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Derek Chauvin trial: Who is MMA fighter Donald Williams?

Donald Williams can be heard on bystander video telling officers to check Floyd's pulse. Here's what he said in court.

MINNEAPOLIS — Editor's note: This article includes witness statements about George Floyd's death, which could be upsetting to read. 

The state's third witness in the murder trial of Derek Chauvin was Donald Wynn Williams II, a professional mixed martial arts fighter who witnessed the death of George Floyd. 

Williams, who also has a background in security, can be heard on bystander video forcefully telling officers to check Floyd's pulse. After seeing Floyd taken away via ambulance, he called 911 -- a call that made Williams visibly tear up when it was played in court. You can watch that part of testimony here.

"I did call the police on the police," he said during direct examination. "Because I believe I witnessed a murder." In the recorded 911 call Williams can be heard telling the operator that Chauvin "pretty much just killed this guy that wasn't resisting arrest." 

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Williams also told the court he recognized Chauvin's hold on Floyd as a "blood choke," which cuts off blood circulation rather than restricting the airway. 

"You could see that he was going through tremendous pain," he said during direct examination. "You could see his eyes slowly rolling back in his head and him having his mouth open."

Williams' name began trending on social media, with many watchers impressed by his demeanor and responses during cross-examination by defense attorney Eric Nelson. 

Nelson's questioning focused significantly on Williams' statements recorded in the bystander video. He recounted the things that Williams called the officer and asked whether Williams got angrier and more upset throughout the interaction. Williams acknowledged that he grew more upset, but said he stayed controlled and professional.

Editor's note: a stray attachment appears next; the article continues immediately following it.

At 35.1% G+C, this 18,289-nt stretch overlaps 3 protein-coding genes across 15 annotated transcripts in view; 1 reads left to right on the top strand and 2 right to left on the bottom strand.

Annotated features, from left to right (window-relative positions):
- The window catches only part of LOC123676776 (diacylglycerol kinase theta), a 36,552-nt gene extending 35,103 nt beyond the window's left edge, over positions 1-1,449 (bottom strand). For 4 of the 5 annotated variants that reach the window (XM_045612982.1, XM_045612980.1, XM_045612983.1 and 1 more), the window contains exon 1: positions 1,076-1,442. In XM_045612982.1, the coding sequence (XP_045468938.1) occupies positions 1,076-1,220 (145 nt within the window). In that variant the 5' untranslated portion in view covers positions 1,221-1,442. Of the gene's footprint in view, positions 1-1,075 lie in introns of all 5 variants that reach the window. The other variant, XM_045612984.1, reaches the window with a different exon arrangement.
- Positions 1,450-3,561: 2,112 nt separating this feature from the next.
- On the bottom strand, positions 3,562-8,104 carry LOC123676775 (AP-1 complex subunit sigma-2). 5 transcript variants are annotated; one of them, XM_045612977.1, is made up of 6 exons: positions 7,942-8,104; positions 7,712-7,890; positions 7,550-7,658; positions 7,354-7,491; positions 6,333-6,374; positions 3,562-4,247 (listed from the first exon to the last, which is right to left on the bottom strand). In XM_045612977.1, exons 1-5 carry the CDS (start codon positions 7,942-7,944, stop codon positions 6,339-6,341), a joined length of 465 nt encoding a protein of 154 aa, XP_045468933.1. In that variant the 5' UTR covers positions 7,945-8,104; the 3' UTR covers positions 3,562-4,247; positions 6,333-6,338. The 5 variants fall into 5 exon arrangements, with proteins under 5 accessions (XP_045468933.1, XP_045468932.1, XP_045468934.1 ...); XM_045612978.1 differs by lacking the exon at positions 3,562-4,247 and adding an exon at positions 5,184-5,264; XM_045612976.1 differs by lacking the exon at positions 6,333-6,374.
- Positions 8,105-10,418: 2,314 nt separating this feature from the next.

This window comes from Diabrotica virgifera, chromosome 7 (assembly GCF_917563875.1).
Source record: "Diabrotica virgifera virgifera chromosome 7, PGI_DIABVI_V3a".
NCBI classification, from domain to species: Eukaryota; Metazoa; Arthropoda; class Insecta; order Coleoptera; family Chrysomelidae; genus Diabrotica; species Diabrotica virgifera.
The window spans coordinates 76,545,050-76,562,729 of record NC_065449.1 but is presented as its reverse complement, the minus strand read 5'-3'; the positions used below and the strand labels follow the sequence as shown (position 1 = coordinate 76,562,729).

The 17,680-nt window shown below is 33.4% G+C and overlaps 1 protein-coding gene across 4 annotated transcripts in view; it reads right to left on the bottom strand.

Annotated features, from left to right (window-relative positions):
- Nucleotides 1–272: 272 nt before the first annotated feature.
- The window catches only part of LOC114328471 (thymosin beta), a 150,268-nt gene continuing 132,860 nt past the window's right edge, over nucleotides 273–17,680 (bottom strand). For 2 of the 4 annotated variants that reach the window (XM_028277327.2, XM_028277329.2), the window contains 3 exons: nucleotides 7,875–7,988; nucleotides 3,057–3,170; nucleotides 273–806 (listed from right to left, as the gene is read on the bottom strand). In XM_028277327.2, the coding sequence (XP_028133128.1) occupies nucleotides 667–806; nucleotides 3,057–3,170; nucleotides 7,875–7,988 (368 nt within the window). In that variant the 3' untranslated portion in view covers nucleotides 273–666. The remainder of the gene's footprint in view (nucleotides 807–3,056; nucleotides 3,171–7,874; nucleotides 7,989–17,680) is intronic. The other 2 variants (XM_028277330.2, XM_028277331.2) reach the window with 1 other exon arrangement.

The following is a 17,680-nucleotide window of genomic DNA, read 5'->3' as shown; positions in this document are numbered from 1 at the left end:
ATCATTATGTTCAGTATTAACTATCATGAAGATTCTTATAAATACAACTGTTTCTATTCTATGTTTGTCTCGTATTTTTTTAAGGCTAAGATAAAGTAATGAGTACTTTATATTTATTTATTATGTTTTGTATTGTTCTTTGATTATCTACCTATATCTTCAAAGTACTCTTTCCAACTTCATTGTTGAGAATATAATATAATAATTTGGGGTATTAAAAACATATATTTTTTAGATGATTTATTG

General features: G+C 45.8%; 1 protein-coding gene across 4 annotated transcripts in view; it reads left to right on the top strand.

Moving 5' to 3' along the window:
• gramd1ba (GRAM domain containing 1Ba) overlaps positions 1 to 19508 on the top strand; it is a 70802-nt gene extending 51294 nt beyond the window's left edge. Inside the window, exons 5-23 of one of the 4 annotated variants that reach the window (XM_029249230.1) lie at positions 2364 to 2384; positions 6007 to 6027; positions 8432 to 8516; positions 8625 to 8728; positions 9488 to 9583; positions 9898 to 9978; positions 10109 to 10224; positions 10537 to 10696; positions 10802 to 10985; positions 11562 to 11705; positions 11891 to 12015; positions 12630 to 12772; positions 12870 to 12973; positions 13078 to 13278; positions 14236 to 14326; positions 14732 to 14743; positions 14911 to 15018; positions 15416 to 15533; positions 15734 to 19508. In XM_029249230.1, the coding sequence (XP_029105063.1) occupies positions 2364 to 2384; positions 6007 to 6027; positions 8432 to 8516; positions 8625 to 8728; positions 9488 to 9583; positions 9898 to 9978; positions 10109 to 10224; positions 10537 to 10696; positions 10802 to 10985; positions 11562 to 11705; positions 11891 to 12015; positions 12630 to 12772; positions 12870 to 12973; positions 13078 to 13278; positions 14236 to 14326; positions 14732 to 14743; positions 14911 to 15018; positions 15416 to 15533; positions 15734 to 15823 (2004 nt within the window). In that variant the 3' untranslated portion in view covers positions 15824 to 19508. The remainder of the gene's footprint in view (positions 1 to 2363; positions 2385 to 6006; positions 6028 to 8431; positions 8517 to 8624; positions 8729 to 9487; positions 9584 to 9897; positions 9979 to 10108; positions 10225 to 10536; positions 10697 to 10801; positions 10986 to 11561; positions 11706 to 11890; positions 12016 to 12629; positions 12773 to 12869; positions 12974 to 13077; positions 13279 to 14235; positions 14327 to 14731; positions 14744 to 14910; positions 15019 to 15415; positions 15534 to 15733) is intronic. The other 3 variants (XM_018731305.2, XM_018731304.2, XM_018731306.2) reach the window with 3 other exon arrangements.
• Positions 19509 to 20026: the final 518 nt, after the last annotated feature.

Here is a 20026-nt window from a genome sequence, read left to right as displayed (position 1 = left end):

Nelson then asked about a statement Williams made to law enforcement agents, that he had wanted to "beat the (expletive) out of the police officers."

"You said that?" Nelson asked. 

"Yeah, I did. That's what I felt." 

Nelson asked again whether Williams was angry. 

"No. You can't paint me I was angry. I was in a position where I had to be controlled -- controlled professionalism." Williams continued, but Nelson objected that the answer was non-responsive. 

The judge overruled, and Nelson moved on to the next question. 

Later, in redirect by the prosecution, Williams clarified why he grew more upset: he said the officers weren't listening to him, and he wanted to speak out for Floyd. 

During cross-examination, Nelson also questioned Williams about blood chokes and his MMA background. Nelson said in a blood choke, blood supply is cut off to both sides of the neck. Williams disagreed, saying the choke uses one side. 

On redirect, prosecutors emphasized the differences between MMA fighting and what Williams witnessed. Prosecutor Matthew Frank asked whether anyone is handcuffed or outnumbered in MMA, and Williams said no. He pointed out that if a person is choked out in an MMA fight but regains consciousness, that person gets medical attention "right away."

For a quick summary of Williams' testimony, read this Twitter thread by KARE 11 reporter Lou Raguse. A more detailed live blog is available here. 

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